Unfortunately, the Republican Party in my home of Harrisonburg is similarly a mess.  In recent times they seem to value a blind adherence to the party rather than a common set of political principles.  Believe what you want, but support the GOP, even if they nominate candidates to whom you have a moral objection.  Is it any wonder then that no Republican has been able to win the city of Harrisonburg when facing a Democratic opponent since 2010?

Although one of the most heavily Republican counties in the state of Virginia, the Augusta County Republican Party seems to be in a continual state of civil war.  Certainly there are many factors involved: the struggle for power and personality conflicts.  However, I’m wondering if what is happening in Augusta isn’t just a never-ending struggle between those who feel electing Republicans is the party’s most important task, compared to those who believe that Republicans ought to nominate people who hold to a certain set of conservative principles as found in the party creed.

This past week, the GOP had a booth at the Rockingham County Fair.  In the past, volunteering there was my absolute favorite political activity, one I looked forward to every year since I was 15.  Given that I am running for office as an independent, was booted from the GOP in the early part of this year, and that I have philosophical differences with some of the Republican nominees, it shouldn’t come as any surprise that I did not volunteer for them this year.

6th district Republican Chairman Wendell Walker made an appearance and posted this picture on his Facebook page with the following comment:  10583997_10204312722326836_3587689603352275332_n“Spent time in Rockingham at the county fair, campaigning for Ed Gillespie, Bob Goodlatte, and Harrisonburg city’s next councilwoman, Dede Dalton.”

The problem?  Well, if you know the woman on the left, can read the shirt she is wearing, or can see the signs behind them, you will note her name is D.D. Dawson, not Dede Dalton.  One does have to wonder, does Chairman Walker know anything about Ms. Dawson and her political principles?  Or is the party label all that matters?  Having had several conversations with her myself, I can say there is more to Ms. Dawson than the fact that she is the Republican Party nominee.  I don’t bring this point up to disparage either Ms. Dawson or Mr. Walker, but to further illustrate the dis-functionality of the Republican Party locally, statewide, and nationally.

To tell you a little more about my own circumstances, for over a year I served on the Board of Directors for the Republican Liberty Caucus of Virginia.  I’m glad to say that there have been victories for the moment, but they seem to be the exception rather than the rule.  But perhaps the greatest tragedy of all is that so many liberty-minded people know what I’m saying to be true and they either can’t admit it, or they feel that there is no other alternative than trying to reform the Republican Party.  Unfortunately, that course of action often leaves us feeling ignored or maligned.  For one personal example, in late 2012 I submitted a RLC-VA petition to my local committee calling for the resignation of John Boehner.  But the group wouldn’t hear of it and it was tabled until the start of the next year and then dismissed.  They welcome our help…so long as we keep our views to ourselves.  Thus, when liberty-minded folks cast our ballots, we are often faced with the ordeal of having to “hold our noses” to vote for a Republican candidate that is diametrically opposed to our principles.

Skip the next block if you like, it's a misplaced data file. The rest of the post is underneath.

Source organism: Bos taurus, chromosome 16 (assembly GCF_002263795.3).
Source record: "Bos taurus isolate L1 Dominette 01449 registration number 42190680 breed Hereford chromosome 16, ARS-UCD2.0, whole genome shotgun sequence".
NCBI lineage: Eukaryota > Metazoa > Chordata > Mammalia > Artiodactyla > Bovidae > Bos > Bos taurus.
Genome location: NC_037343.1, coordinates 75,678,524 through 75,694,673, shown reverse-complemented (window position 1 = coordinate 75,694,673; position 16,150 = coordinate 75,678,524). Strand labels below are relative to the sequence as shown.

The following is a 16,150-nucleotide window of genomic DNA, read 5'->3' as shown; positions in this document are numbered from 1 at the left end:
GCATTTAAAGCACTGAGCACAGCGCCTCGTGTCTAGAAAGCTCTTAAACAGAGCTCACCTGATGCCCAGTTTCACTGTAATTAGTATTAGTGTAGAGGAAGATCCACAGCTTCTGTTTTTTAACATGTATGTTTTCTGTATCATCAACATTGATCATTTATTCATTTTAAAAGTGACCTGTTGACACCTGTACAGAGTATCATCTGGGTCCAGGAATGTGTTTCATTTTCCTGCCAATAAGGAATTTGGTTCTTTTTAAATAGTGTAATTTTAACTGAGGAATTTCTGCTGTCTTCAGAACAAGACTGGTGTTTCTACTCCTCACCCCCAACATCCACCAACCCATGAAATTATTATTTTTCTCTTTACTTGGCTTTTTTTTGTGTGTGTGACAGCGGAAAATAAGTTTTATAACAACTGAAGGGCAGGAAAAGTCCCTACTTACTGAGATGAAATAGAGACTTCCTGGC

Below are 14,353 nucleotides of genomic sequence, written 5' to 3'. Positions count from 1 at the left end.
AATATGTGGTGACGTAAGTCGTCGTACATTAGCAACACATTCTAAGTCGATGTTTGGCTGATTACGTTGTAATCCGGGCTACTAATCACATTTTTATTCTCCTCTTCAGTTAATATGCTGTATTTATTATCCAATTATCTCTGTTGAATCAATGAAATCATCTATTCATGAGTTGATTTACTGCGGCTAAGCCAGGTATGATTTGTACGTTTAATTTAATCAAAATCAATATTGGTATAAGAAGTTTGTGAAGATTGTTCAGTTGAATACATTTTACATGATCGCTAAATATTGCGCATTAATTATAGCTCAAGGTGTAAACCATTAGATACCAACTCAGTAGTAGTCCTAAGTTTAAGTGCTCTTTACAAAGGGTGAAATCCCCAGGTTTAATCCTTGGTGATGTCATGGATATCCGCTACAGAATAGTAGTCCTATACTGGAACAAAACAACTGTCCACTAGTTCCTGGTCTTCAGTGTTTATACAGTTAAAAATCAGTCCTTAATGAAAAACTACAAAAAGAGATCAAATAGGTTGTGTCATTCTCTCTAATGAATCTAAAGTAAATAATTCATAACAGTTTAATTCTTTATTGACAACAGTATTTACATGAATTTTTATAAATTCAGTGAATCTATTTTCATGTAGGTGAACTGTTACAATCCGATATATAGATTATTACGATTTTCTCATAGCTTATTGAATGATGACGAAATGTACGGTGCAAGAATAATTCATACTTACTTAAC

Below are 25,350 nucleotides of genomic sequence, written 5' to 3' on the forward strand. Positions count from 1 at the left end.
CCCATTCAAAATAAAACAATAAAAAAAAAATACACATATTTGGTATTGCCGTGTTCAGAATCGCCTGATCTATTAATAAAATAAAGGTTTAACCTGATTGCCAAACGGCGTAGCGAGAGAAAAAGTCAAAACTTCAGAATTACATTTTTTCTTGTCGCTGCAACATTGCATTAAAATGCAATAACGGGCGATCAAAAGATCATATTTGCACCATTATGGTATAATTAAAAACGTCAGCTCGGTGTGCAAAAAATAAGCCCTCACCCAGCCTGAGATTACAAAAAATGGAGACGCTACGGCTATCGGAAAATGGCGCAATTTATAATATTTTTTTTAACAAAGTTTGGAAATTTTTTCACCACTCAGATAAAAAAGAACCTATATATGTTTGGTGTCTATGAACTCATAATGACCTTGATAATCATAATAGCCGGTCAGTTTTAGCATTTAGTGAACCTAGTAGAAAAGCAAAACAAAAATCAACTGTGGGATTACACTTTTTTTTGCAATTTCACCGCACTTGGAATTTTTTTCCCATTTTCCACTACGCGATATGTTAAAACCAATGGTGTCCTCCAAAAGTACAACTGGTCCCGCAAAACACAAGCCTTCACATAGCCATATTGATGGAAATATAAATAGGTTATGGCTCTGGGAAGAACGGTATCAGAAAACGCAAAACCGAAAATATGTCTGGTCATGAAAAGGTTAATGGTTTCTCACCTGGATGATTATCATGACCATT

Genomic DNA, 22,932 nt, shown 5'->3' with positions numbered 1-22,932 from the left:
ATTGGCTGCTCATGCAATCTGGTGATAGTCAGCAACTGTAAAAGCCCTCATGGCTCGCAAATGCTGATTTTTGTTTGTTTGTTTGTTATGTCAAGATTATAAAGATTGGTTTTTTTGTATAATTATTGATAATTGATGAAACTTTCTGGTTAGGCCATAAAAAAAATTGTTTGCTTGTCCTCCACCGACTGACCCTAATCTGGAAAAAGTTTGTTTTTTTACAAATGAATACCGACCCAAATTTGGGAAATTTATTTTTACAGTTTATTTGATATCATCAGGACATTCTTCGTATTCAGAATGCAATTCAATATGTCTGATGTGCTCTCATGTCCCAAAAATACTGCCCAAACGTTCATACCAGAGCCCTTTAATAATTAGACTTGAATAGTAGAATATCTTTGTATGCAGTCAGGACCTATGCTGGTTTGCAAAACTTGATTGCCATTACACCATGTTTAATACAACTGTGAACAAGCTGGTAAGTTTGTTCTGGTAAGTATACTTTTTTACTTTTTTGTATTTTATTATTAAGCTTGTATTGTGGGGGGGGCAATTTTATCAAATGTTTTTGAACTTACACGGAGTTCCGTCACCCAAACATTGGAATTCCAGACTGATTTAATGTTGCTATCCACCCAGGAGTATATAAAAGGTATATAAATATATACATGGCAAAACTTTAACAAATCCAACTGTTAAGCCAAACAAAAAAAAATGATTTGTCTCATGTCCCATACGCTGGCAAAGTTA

When I first met former Republican Robert Sarvis in mid 2013, he told me that the Republican Party is hostile to liberty.  I didn’t believe him at that time and I have to tell you that it was mainly because I didn’t want to believe him.  But as time pressed onward I began to realize that he was unfortunately right.  This is one reason why the Libertarian Party is seeing growth.  We aren’t leaving the Republican Party so much as we are coming to the realization that the Republican Party has already left us.

I must confess I do have the hope, some may call it a naive hope, that Republicans will stand on shared values, but as long as a sizable segment of the party cares only about power and insists on making participants sign loyalty oaths, not to principle, but rather to the party and her candidates, I know that my hope isn’t really realistic.  Although I opposed many positions held by former Rep. Tom Davis (R-VA 11), I have to agree with one point he made in 2008, “Members instinctively understand that the Republican brand is in the trash can. I’ve often observed that if we were a dog food, they would take us off the shelf.”

So, how do we answer the question first posed, “What is a Republican?”  It is a question that I wrestled with when I wrote “Some Nights With the GOP” after the Republican losses in 2012.  All I can say is that I don’t know anymore;  there are great Republicans and there are terrible Republicans, but the label itself isn’t particularly meaningful.

How Do Virginia’s National Politicians Respect Economic and Personal Liberty?

Guest post by Charles Frohman

Since 1989 the Liberty Index (http://www.scribd.com/doc/199483758/Liberty-Index-2013) has rated politicians based on fiscal issues such as cutting taxes and regulations, and personal social issues such as respecting privacy and due process, among other issues.  One might think Republicans may do better economically and believe Democrats would succeed on the social issues.  Let’s look at Virginia’s members of Congress and see how well they keep government out of our wallets and personal lives, remaining aware over the weakness of this and all surveys:   the limitation imposed by the available votes.